“Do you have enough faith to be an atheist? Now, you may be saying to yourself “wait a minute, atheists don’t have any faith, so that’s gotta be a mis-print or some other kind of mistake.”

And it’s true, atheism is popularly understood to be the opposite of faith.

Dr. Frank Turek explains why he still doesn’t have enough faith to be an atheist.

But the reality is that the more you learn about human beings, the universe in which we live, and how it all came to be, the more difficult it becomes to remain an atheist.

Is that a skeptical look on your face?

Then plan on joining the crowd at HillFaith’s “For Hill Aides Only Monday Club” every Monday at noon starting on July 19 for the next 12 weeks at 109 2nd Street NE, right behind the Supreme Court building. That’s the Liberty & Faith town house office suite with the 10 Commandments stone in the front yard.

Each Monday will feature a 25-40 minute video of Dr. Frank Turek of cross-examined.org addressing key aspects of the Faith vs Atheism debate, followed by a spirited discussion and Q&A led by HillFaith’s Mark Tapscott. Lunch is provided from Chik-fil-A.”



Now isn’t this sweet from Mark’s website? “

Is HillFaith partisan?

No, HillFaith is rigorously non-partisan, witnessing to and seeking to serve congressional aides and employees without regard to their employers’ partisan identification or personal leanings. Jesus is neither Democrat, nor Republican, and His life-changing Grace and Salvation are available to every person.”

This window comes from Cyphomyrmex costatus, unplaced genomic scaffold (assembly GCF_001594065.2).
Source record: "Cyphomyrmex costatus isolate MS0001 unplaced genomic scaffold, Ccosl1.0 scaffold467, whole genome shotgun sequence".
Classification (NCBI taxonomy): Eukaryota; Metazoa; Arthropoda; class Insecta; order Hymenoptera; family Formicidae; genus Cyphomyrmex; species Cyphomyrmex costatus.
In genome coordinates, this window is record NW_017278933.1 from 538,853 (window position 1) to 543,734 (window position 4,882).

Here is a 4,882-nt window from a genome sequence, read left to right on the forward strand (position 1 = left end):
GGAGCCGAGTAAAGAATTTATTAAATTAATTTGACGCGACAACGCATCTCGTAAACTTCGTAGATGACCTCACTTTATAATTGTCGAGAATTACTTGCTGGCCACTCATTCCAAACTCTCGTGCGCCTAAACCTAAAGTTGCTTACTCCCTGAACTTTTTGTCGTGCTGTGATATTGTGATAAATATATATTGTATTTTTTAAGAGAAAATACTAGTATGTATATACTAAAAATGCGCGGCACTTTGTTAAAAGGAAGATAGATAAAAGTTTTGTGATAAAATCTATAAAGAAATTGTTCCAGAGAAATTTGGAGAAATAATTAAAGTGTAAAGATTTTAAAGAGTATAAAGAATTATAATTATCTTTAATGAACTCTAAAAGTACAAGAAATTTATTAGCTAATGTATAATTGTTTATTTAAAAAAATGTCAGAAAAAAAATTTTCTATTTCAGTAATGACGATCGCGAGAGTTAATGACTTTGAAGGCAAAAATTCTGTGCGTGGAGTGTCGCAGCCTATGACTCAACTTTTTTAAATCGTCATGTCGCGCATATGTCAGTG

ROFL Poor dears I guess they figure this doesn’t apply to them. “There are six things that the Lord hates, seven that are an abomination to him: haughty eyes, a lying tongue, and hands that shed innocent blood, a heart that devises wicked plans, feet that make haste to run to evil, a false witness who breathes out lies, and one who sows discord among brothers” Proverbs

Not So Polite Dinner Conversation – one more theocratic Christian cult in the US

From the Washington Post:

“The church is called Mercy Culture, and it is part of a growing Christian movement that is nondenominational, openly political and has become an engine of former president Donald Trump’s Republican Party. It includes some of the largest congregations in the nation, housed in the husks of old Baptist churches, former big-box stores and sprawling multimillion-dollar buildings with private security to direct traffic on Sundays. Its most successful leaders are considered apostles and prophets, including some with followings in the hundreds of thousands, publishing empires, TV shows, vast prayer networks, podcasts, spiritual academies, and branding in the form of T-shirts, bumper stickers and even flags. It is a world in which demons are real, miracles are real, and the ultimate mission is not just transforming individual lives but also turning civilization itself into their version of God’s Kingdom: one with two genders, no abortion, a free-market economy, Bible-based education, church-based social programs and laws such as the ones curtailing LGBTQ rights now moving through statehouses around the country.